The human individual is thus defined, above all else as he who can go too far…And it is also this freedom that exposes man to the risk of defying the gods, to the point of even threatening the entire cosmic settlement….hubris always risks overturning the beautiful and just order of things established so painfully by Zeus in his war against the forces of chaos….gods punish hubris: quite simply, they are trying to preserve universal harmony against the madness of men.      The implication here is that we (Heroic Age and Iron Age humanity) are capable of over-throwing the universe.  
Random observations

“They suddenly understand the reason for the tameness of the lions and wolves who crossed their path earlier: these, too, were clearly humans whom Circe has transformed into animals” Ferry fails to mention that Odysseus ate one such fellow disguised as a stag.   

Nausicaä had him (Odysseus) washed, decently clothed and anointed with olive oil, all of which makes him recognizably human…” Hmm, not too long before, in their own way, Ino and Calypso did the same thing.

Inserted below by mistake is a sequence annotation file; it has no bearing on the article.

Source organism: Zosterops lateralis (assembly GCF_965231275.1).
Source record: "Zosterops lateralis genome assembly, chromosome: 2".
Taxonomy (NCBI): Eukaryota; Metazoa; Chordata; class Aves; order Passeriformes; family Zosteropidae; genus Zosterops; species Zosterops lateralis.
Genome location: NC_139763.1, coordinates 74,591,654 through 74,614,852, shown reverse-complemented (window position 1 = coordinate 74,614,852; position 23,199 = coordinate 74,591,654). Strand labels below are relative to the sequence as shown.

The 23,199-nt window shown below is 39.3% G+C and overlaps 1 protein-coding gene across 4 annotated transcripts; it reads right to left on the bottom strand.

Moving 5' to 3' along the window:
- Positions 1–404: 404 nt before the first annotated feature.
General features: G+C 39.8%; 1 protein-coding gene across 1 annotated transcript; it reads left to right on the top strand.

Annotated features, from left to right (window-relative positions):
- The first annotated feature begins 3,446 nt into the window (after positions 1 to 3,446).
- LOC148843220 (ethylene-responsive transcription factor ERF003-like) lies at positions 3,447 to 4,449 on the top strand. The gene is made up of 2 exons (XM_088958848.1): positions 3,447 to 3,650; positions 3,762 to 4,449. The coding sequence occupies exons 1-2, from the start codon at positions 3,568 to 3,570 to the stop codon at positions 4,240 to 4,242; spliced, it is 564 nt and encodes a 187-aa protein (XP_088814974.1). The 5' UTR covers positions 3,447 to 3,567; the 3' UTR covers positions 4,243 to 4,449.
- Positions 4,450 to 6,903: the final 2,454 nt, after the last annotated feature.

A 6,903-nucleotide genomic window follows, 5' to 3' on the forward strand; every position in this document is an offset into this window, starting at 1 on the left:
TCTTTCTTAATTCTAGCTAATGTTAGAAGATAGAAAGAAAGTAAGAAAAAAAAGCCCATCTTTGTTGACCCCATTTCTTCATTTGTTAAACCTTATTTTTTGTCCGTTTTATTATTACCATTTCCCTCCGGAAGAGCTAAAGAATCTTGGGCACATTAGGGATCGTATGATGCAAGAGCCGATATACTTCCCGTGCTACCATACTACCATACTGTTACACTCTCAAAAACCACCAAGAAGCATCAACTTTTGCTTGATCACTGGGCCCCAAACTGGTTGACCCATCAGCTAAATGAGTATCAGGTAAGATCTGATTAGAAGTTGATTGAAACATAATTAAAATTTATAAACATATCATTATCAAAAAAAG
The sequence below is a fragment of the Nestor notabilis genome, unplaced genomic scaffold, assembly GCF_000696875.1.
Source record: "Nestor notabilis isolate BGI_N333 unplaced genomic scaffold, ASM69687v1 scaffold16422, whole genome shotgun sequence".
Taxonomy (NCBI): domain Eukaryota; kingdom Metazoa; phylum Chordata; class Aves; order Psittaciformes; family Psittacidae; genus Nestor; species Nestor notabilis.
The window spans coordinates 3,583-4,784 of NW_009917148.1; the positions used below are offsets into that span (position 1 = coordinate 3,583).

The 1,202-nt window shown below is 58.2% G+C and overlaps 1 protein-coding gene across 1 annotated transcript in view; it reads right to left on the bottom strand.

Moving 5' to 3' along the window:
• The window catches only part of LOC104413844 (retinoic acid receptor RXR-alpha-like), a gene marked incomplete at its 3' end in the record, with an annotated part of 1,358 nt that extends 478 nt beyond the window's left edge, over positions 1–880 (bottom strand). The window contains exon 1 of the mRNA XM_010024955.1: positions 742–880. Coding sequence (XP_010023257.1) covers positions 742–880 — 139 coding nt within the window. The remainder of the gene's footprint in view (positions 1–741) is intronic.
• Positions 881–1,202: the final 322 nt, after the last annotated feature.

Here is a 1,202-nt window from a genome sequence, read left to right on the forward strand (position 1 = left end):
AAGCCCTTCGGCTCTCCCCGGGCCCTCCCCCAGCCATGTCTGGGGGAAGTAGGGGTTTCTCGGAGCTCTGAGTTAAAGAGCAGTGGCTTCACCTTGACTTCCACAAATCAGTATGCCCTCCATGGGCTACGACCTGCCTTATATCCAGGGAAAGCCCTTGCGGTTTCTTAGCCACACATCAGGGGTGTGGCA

“Everyone obeys Hermes, because everyone know that he is the personal messenger of Zeus and speaks in his name.”  Hmm.  I will have to keep this in mind.  In the Iliad Poseidon back talks Iris when she serves as Zeus messenger.  (She invokes the Erinyes and that’s the end of the argument.) 

Ferry, points out that Persephone in eating the pomegranate seeds, ate “something” other than nectar and ambrosia.  So that she like us eaters of bread is “linked irrevocably and forever after to the underworld.”  

“Achelous possesses, moreover, a strange characteristic, no doubt deriving from his fluidity: he is able to metamorphose into different beings.”  Hence the nephele (cloud-nymphs) could take on the shape of Hera and Helen. 

Ferry quotes Hesiod in regards to the birth of Heracles, “The father of men and gods was forming another scheme in his heart: to beget one who would defend against destruction both gods and men.”  He goes on to explain this quote in terms of Heracles destruction of the brood of Echidna.  Most mythologist would explain it in terms of his assistance with the Gigantomachy.  Ferry does not discuss this at all.  He credits the gods giving Heracles bow, quiver, arrows breastplate and cloak to prepare him for his adventures.  In fact is was the self-acquired hide of the Nemean Lion, olive branch club and arrows dipped in the Hydra’s blood that prepared him for his labors and battles with the monsters.  Ferry plays down the place of the gods in nourishing these monsters.